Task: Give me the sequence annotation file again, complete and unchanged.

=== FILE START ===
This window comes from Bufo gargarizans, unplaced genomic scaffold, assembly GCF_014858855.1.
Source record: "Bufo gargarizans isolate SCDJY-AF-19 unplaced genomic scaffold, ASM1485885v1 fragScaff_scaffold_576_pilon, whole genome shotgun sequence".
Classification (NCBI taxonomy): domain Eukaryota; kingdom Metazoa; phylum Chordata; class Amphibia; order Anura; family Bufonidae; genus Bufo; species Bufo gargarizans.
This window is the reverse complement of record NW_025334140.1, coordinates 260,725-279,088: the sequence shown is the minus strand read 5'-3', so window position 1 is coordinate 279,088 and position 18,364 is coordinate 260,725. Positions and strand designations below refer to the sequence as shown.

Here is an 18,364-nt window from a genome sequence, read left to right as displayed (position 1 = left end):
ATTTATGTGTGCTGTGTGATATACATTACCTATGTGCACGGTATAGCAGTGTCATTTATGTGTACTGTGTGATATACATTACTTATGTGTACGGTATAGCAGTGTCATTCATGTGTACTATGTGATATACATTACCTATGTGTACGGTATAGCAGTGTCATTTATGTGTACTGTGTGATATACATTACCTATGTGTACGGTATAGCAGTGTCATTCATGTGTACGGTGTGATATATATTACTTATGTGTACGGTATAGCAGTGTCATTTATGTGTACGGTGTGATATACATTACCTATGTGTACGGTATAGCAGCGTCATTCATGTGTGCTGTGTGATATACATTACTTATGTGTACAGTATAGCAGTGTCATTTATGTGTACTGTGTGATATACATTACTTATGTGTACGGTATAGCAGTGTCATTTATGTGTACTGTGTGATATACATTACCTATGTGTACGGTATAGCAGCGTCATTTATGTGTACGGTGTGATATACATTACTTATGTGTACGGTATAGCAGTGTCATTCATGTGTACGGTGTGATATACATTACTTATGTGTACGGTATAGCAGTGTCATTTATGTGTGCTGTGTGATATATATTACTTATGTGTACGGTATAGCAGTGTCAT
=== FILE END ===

This window comes from Bufo gargarizans, unplaced genomic scaffold, assembly GCF_014858855.1.
Source record: "Bufo gargarizans isolate SCDJY-AF-19 unplaced genomic scaffold, ASM1485885v1 fragScaff_scaffold_576_pilon, whole genome shotgun sequence".
Classification (NCBI taxonomy): domain Eukaryota; kingdom Metazoa; phylum Chordata; class Amphibia; order Anura; family Bufonidae; genus Bufo; species Bufo gargarizans.
This window is the reverse complement of record NW_025334140.1, coordinates 260,725-279,088: the sequence shown is the minus strand read 5'-3', so window position 1 is coordinate 279,088 and position 18,364 is coordinate 260,725. Positions and strand designations below refer to the sequence as shown.

Here is an 18,364-nt window from a genome sequence, read left to right as displayed (position 1 = left end):
ATTTATGTGTGCTGTGTGATATACATTACCTATGTGCACGGTATAGCAGTGTCATTTATGTGTACTGTGTGATATACATTACTTATGTGTACGGTATAGCAGTGTCATTCATGTGTACTATGTGATATACATTACCTATGTGTACGGTATAGCAGTGTCATTTATGTGTACTGTGTGATATACATTACCTATGTGTACGGTATAGCAGTGTCATTCATGTGTACGGTGTGATATATATTACTTATGTGTACGGTATAGCAGTGTCATTTATGTGTACGGTGTGATATACATTACCTATGTGTACGGTATAGCAGCGTCATTCATGTGTGCTGTGTGATATACATTACTTATGTGTACAGTATAGCAGTGTCATTTATGTGTACTGTGTGATATACATTACTTATGTGTACGGTATAGCAGTGTCATTTATGTGTACTGTGTGATATACATTACCTATGTGTACGGTATAGCAGCGTCATTTATGTGTACGGTGTGATATACATTACTTATGTGTACGGTATAGCAGTGTCATTCATGTGTACGGTGTGATATACATTACTTATGTGTACGGTATAGCAGTGTCATTTATGTGTGCTGTGTGATATATATTACTTATGTGTACGGTATAGCAGTGTCAT